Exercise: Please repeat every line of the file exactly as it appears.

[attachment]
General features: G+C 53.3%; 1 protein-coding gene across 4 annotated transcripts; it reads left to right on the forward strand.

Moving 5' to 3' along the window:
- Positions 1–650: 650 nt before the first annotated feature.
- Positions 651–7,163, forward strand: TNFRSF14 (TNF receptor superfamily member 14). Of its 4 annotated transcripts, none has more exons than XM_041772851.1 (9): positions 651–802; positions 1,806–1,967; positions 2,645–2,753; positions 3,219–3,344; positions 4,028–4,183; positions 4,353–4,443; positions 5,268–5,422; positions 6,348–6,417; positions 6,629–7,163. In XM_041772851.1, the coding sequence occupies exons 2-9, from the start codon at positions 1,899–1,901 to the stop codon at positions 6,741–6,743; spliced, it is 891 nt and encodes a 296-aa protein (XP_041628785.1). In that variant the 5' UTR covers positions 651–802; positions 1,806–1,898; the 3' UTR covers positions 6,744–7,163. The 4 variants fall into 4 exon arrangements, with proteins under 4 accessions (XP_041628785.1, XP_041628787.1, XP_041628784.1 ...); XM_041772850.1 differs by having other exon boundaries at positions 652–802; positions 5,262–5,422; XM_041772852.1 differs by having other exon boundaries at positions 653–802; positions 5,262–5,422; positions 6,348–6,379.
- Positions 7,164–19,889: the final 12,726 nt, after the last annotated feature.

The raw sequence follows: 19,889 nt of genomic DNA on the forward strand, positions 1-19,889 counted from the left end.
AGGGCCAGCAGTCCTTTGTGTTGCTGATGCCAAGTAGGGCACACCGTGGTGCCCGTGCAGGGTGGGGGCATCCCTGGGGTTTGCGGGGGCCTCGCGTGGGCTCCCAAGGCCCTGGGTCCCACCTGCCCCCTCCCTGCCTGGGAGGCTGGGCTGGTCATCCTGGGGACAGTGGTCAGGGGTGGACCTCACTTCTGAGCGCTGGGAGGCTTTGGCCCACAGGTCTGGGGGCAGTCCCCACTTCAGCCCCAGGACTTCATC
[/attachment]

General features: G+C 53.3%; 1 protein-coding gene across 4 annotated transcripts; it reads left to right on the forward strand.

Moving 5' to 3' along the window:
- Positions 1–650: 650 nt before the first annotated feature.
- Positions 651–7,163, forward strand: TNFRSF14 (TNF receptor superfamily member 14). Of its 4 annotated transcripts, none has more exons than XM_041772851.1 (9): positions 651–802; positions 1,806–1,967; positions 2,645–2,753; positions 3,219–3,344; positions 4,028–4,183; positions 4,353–4,443; positions 5,268–5,422; positions 6,348–6,417; positions 6,629–7,163. In XM_041772851.1, the coding sequence occupies exons 2-9, from the start codon at positions 1,899–1,901 to the stop codon at positions 6,741–6,743; spliced, it is 891 nt and encodes a 296-aa protein (XP_041628785.1). In that variant the 5' UTR covers positions 651–802; positions 1,806–1,898; the 3' UTR covers positions 6,744–7,163. The 4 variants fall into 4 exon arrangements, with proteins under 4 accessions (XP_041628785.1, XP_041628787.1, XP_041628784.1 ...); XM_041772850.1 differs by having other exon boundaries at positions 652–802; positions 5,262–5,422; XM_041772852.1 differs by having other exon boundaries at positions 653–802; positions 5,262–5,422; positions 6,348–6,379.
- Positions 7,164–19,889: the final 12,726 nt, after the last annotated feature.

The raw sequence follows: 19,889 nt of genomic DNA on the forward strand, positions 1-19,889 counted from the left end.
AGGGCCAGCAGTCCTTTGTGTTGCTGATGCCAAGTAGGGCACACCGTGGTGCCCGTGCAGGGTGGGGGCATCCCTGGGGTTTGCGGGGGCCTCGCGTGGGCTCCCAAGGCCCTGGGTCCCACCTGCCCCCTCCCTGCCTGGGAGGCTGGGCTGGTCATCCTGGGGACAGTGGTCAGGGGTGGACCTCACTTCTGAGCGCTGGGAGGCTTTGGCCCACAGGTCTGGGGGCAGTCCCCACTTCAGCCCCAGGACTTCATC